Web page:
DOI: 10.1161/circ.148.suppl_1.14692 ISSN: 0009-7322

Abstract 14692: Clonal Hematopoiesis Driver Mutations Have Disparate Effects on Macrophage Cytokine Profiles and Only Modestly Drive Atherogenesis at Pathophysiological Levels

Paul Carter, Siddhartha Kar, Lauren Kitt, Nichola Figg, Pedro Quirós, Ang Zhou, Stephen Burgess, George Vassiliou, Peter Libby, Martin Bennett, Murray C Clarke
  • Physiology (medical)
  • Cardiology and Cardiovascular Medicine

Background: Clonal hematopoiesis (CH) is characterized by expansion of hematopoietic stem cells due to somatic mutations in leukemia-associated genes. CH is associated with increased mortality, attributed to cardiovascular disease (CVD) driven by increased IL-1β from clonal macrophages. However, different CH-driver mutations perturb diverse genes with distinct functions and reports of IL-1β release from mutant macrophages are discordant. Furthermore, directionality of the association between CH and CVD is not established.

Hypothesis: We hypothesized that mutations of common CH-driver genes have disparate effects on macrophage cytokine profiles and atherogenesis. We also hypothesized that atherosclerosis-driven systemic inflammation promotes clonal expansion.

Methods/Results: We characterised cytokine expression in LPS-treated murine bone marrow-derived macrophages (BMDMs) harboring CH-driver mutations ( Tet2 , Dnmt3a , or Jak2 ). Transcript level of Il1a , Il1b and Il6 was increased ~3-5 fold in Tet2 -/- and Dnmt3a -/- BMDMs, but only ~1.5-2 fold with heterozygotic loss, which mimics more closely patients with CH. Notably, Tet2 -/- BMDMs (but not Dnmt3a or Jak2 ) release more IL-1α/β, accompanied by increased Asc specks and caspase-1 activity, implying heightened NLRP3 inflammasome activation.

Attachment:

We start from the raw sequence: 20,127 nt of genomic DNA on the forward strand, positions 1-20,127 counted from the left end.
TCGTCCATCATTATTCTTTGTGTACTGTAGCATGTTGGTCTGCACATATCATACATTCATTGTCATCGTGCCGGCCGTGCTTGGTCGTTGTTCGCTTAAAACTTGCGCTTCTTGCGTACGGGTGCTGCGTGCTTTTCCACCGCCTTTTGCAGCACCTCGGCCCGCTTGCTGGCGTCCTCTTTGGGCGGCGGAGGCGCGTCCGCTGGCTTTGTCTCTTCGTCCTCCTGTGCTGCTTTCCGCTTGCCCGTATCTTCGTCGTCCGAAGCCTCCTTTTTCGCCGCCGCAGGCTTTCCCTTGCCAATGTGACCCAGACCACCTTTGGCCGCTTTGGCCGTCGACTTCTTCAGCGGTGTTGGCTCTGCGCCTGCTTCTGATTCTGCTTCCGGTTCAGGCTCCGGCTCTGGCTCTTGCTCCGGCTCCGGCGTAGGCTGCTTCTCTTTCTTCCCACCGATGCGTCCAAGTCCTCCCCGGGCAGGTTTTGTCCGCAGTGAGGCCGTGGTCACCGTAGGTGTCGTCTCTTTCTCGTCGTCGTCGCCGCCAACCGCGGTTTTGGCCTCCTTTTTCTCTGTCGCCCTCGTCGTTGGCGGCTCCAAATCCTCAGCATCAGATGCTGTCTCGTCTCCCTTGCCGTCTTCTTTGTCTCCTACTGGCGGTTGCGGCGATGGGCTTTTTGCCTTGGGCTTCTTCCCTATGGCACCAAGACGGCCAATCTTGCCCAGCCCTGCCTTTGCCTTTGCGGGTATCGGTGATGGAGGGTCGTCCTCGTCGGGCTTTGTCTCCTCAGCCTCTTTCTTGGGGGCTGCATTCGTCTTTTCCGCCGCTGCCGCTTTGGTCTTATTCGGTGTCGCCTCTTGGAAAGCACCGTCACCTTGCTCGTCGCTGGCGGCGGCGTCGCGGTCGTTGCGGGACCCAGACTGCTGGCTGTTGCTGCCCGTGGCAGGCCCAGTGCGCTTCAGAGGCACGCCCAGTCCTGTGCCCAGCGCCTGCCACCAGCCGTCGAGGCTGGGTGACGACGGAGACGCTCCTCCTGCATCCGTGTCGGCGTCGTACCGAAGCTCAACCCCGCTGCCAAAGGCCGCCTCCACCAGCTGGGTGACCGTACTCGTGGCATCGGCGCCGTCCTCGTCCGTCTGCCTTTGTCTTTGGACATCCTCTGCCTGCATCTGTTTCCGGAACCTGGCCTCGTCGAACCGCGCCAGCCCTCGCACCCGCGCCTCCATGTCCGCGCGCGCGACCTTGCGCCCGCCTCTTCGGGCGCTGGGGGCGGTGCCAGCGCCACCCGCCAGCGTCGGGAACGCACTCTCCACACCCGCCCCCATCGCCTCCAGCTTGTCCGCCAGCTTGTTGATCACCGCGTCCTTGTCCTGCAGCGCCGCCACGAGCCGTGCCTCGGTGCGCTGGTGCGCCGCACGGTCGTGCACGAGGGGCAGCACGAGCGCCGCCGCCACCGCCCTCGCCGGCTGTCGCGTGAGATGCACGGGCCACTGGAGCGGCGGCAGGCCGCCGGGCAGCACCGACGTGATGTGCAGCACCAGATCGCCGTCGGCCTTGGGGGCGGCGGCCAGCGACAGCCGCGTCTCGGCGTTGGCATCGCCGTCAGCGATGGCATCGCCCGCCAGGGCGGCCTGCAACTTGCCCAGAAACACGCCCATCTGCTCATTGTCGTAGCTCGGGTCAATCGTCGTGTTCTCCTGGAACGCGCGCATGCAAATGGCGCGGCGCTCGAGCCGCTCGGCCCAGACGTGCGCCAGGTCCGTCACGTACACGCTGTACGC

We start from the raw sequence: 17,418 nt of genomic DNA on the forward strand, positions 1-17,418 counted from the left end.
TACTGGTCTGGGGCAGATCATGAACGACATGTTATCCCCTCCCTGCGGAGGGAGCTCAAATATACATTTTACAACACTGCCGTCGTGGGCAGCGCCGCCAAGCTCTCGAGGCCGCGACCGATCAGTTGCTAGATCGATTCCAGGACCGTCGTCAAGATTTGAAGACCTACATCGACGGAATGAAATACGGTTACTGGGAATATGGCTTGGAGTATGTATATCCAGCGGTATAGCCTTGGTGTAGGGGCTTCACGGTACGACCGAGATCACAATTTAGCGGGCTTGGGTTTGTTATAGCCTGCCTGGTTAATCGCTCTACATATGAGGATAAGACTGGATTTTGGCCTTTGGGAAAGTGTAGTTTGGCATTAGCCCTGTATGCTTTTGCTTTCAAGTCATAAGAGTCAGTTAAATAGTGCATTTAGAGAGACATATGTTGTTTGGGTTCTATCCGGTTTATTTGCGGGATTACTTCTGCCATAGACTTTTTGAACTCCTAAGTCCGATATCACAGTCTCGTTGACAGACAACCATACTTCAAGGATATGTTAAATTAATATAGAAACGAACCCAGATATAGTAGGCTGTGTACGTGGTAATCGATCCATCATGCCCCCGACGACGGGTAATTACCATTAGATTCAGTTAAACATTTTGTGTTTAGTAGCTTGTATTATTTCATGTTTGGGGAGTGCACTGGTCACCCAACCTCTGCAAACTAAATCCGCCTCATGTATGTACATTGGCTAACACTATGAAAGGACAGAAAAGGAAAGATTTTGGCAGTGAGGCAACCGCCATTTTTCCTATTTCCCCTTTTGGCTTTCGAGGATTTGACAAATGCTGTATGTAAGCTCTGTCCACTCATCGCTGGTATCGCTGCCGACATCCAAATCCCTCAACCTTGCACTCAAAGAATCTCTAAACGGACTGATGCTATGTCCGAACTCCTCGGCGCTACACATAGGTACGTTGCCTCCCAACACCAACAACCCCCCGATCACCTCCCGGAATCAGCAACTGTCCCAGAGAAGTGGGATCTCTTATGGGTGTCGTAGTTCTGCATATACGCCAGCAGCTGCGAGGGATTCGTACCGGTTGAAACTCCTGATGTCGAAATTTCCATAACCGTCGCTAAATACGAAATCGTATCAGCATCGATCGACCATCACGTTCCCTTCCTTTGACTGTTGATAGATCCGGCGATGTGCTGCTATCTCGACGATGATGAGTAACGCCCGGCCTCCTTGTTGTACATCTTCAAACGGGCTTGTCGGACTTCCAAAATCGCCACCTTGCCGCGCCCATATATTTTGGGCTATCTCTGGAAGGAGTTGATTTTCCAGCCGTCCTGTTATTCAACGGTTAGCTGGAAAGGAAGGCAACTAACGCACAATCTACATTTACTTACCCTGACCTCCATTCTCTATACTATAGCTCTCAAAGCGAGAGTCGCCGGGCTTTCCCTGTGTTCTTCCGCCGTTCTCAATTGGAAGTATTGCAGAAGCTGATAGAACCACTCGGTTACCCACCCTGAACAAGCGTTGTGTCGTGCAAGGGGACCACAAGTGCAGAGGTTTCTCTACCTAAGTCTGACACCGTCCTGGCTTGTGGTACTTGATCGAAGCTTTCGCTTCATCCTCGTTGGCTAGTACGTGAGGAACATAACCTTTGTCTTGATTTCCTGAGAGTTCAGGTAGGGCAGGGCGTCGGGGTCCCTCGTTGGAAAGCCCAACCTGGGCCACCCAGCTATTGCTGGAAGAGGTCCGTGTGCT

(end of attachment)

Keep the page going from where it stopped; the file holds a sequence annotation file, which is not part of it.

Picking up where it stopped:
In murine chimera models of CH, Tet2 -/- and Tet2 +/- cells (but not Dnmt3a or Jak2 ), expand under the steady state. Clonal dynamics were unaffected by systemic inflammation via exogenous IL-1α, or high fat diet-induced atherogenesis in Ldlr -/- recipients.

Atherosclerotic plaques in murine CH models at 12 weeks are only mildly increased with heterozygotic Tet2, Dnmt3a, or Jak2 mutations (10-20%). Observational and Mendelian randomisation analyses of UK BioBank did not reveal bidirectional associations between CH and atherosclerosis.

Conclusions: We demonstrate augmented NLRP3 inflammasome activation in Tet2 -/- BMDMs and disparate effects of different CH mutations on cytokine profiles. We find no evidence for atherosclerosis or systemic inflammation driving clonal expansion. Thus, the pathogenesis of CH-driven disease should be treated as different entities for each mutation and likely involves overlapping or distinct mediators.

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